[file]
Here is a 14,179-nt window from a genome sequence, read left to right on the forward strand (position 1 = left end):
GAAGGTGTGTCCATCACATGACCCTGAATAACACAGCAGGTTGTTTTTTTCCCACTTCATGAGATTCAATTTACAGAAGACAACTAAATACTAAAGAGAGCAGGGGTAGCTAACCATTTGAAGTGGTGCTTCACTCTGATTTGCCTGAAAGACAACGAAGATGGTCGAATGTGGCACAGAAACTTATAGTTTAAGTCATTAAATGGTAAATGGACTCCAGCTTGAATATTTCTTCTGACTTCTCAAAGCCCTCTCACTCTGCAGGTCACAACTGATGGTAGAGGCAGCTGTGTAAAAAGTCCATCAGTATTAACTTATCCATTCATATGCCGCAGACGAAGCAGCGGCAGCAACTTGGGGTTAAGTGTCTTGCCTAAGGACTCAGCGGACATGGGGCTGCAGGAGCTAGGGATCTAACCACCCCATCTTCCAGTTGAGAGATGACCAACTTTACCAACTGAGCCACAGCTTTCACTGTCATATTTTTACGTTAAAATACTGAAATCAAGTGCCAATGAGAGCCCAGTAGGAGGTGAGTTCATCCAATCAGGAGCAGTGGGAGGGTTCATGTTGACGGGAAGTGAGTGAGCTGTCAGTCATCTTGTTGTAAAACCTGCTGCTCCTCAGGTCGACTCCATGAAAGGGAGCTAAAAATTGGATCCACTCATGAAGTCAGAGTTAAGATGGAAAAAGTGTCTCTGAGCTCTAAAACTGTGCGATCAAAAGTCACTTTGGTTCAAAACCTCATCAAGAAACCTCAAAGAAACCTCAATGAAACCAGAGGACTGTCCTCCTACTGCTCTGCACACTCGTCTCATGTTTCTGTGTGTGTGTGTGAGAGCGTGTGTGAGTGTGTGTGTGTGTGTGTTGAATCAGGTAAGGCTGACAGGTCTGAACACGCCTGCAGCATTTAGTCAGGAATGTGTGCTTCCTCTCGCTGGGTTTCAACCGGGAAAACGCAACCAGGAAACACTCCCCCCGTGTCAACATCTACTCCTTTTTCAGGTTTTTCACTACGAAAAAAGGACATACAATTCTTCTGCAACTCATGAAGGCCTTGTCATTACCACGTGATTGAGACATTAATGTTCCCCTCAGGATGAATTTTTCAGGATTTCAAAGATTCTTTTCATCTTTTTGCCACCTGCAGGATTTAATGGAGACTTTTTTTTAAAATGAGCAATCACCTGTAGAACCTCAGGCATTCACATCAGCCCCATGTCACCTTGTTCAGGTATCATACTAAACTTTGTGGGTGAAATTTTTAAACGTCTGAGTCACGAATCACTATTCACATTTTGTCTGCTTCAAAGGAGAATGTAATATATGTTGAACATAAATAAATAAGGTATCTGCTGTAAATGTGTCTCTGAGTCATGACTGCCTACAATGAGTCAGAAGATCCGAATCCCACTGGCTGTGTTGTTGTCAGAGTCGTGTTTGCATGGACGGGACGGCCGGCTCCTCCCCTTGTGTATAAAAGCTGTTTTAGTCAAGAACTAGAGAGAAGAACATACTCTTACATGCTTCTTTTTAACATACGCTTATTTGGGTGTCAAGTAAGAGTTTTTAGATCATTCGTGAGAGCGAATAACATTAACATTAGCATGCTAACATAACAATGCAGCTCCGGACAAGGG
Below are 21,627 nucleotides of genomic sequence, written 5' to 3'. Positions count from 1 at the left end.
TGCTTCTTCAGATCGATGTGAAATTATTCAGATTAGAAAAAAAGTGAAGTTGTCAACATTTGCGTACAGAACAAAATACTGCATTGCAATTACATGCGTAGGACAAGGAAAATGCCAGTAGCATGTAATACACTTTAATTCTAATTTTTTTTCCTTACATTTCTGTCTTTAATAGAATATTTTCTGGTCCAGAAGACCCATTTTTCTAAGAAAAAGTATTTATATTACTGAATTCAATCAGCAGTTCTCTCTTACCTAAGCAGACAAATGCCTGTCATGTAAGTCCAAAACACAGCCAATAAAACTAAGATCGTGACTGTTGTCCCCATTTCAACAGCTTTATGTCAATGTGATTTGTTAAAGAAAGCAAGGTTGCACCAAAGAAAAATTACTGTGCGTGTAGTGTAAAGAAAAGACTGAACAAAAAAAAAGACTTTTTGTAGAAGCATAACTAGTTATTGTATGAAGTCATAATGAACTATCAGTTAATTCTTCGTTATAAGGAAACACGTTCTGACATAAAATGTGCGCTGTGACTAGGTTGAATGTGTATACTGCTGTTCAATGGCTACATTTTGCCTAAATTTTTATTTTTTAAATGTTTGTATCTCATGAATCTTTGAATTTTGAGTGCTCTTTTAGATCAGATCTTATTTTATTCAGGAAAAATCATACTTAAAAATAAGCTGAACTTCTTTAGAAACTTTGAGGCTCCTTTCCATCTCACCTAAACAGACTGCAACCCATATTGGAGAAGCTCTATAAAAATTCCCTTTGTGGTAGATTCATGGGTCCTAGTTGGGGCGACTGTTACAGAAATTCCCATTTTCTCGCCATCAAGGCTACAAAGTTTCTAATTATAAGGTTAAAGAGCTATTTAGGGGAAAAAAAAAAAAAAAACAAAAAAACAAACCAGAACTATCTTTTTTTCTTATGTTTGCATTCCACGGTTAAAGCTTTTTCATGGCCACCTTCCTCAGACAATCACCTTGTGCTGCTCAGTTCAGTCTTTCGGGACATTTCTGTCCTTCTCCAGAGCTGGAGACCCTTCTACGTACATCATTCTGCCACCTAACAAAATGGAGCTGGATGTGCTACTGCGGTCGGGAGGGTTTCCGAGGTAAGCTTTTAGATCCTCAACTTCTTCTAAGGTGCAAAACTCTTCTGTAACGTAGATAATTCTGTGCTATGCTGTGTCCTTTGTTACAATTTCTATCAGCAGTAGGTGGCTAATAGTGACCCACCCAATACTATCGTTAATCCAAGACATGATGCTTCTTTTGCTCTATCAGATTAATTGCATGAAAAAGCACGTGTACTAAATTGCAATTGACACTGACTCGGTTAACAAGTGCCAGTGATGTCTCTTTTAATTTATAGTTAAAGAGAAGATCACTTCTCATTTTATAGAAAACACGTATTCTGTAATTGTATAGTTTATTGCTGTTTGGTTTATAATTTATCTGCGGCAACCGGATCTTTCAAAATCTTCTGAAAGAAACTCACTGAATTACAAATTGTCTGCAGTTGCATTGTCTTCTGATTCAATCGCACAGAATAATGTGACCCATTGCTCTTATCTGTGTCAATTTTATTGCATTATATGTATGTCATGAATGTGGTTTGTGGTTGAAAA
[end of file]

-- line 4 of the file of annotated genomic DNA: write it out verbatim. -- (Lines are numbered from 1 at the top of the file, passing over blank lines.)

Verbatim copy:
TGCTTCTTCAGATCGATGTGAAATTATTCAGATTAGAAAAAAAGTGAAGTTGTCAACATTTGCGTACAGAACAAAATACTGCATTGCAATTACATGCGTAGGACAAGGAAAATGCCAGTAGCATGTAATACACTTTAATTCTAATTTTTTTTCCTTACATTTCTGTCTTTAATAGAATATTTTCTGGTCCAGAAGACCCATTTTTCTAAGAAAAAGTATTTATATTACTGAATTCAATCAGCAGTTCTCTCTTACCTAAGCAGACAAATGCCTGTCATGTAAGTCCAAAACACAGCCAATAAAACTAAGATCGTGACTGTTGTCCCCATTTCAACAGCTTTATGTCAATGTGATTTGTTAAAGAAAGCAAGGTTGCACCAAAGAAAAATTACTGTGCGTGTAGTGTAAAGAAAAGACTGAACAAAAAAAAAGACTTTTTGTAGAAGCATAACTAGTTATTGTATGAAGTCATAATGAACTATCAGTTAATTCTTCGTTATAAGGAAACACGTTCTGACATAAAATGTGCGCTGTGACTAGGTTGAATGTGTATACTGCTGTTCAATGGCTACATTTTGCCTAAATTTTTATTTTTTAAATGTTTGTATCTCATGAATCTTTGAATTTTGAGTGCTCTTTTAGATCAGATCTTATTTTATTCAGGAAAAATCATACTTAAAAATAAGCTGAACTTCTTTAGAAACTTTGAGGCTCCTTTCCATCTCACCTAAACAGACTGCAACCCATATTGGAGAAGCTCTATAAAAATTCCCTTTGTGGTAGATTCATGGGTCCTAGTTGGGGCGACTGTTACAGAAATTCCCATTTTCTCGCCATCAAGGCTACAAAGTTTCTAATTATAAGGTTAAAGAGCTATTTAGGGGAAAAAAAAAAAAAAAACAAAAAAACAAACCAGAACTATCTTTTTTTCTTATGTTTGCATTCCACGGTTAAAGCTTTTTCATGGCCACCTTCCTCAGACAATCACCTTGTGCTGCTCAGTTCAGTCTTTCGGGACATTTCTGTCCTTCTCCAGAGCTGGAGACCCTTCTACGTACATCATTCTGCCACCTAACAAAATGGAGCTGGATGTGCTACTGCGGTCGGGAGGGTTTCCGAGGTAAGCTTTTAGATCCTCAACTTCTTCTAAGGTGCAAAACTCTTCTGTAACGTAGATAATTCTGTGCTATGCTGTGTCCTTTGTTACAATTTCTATCAGCAGTAGGTGGCTAATAGTGACCCACCCAATACTATCGTTAATCCAAGACATGATGCTTCTTTTGCTCTATCAGATTAATTGCATGAAAAAGCACGTGTACTAAATTGCAATTGACACTGACTCGGTTAACAAGTGCCAGTGATGTCTCTTTTAATTTATAGTTAAAGAGAAGATCACTTCTCATTTTATAGAAAACACGTATTCTGTAATTGTATAGTTTATTGCTGTTTGGTTTATAATTTATCTGCGGCAACCGGATCTTTCAAAATCTTCTGAAAGAAACTCACTGAATTACAAATTGTCTGCAGTTGCATTGTCTTCTGATTCAATCGCACAGAATAATGTGACCCATTGCTCTTATCTGTGTCAATTTTATTGCATTATATGTATGTCATGAATGTGGTTTGTGGTTGAAAA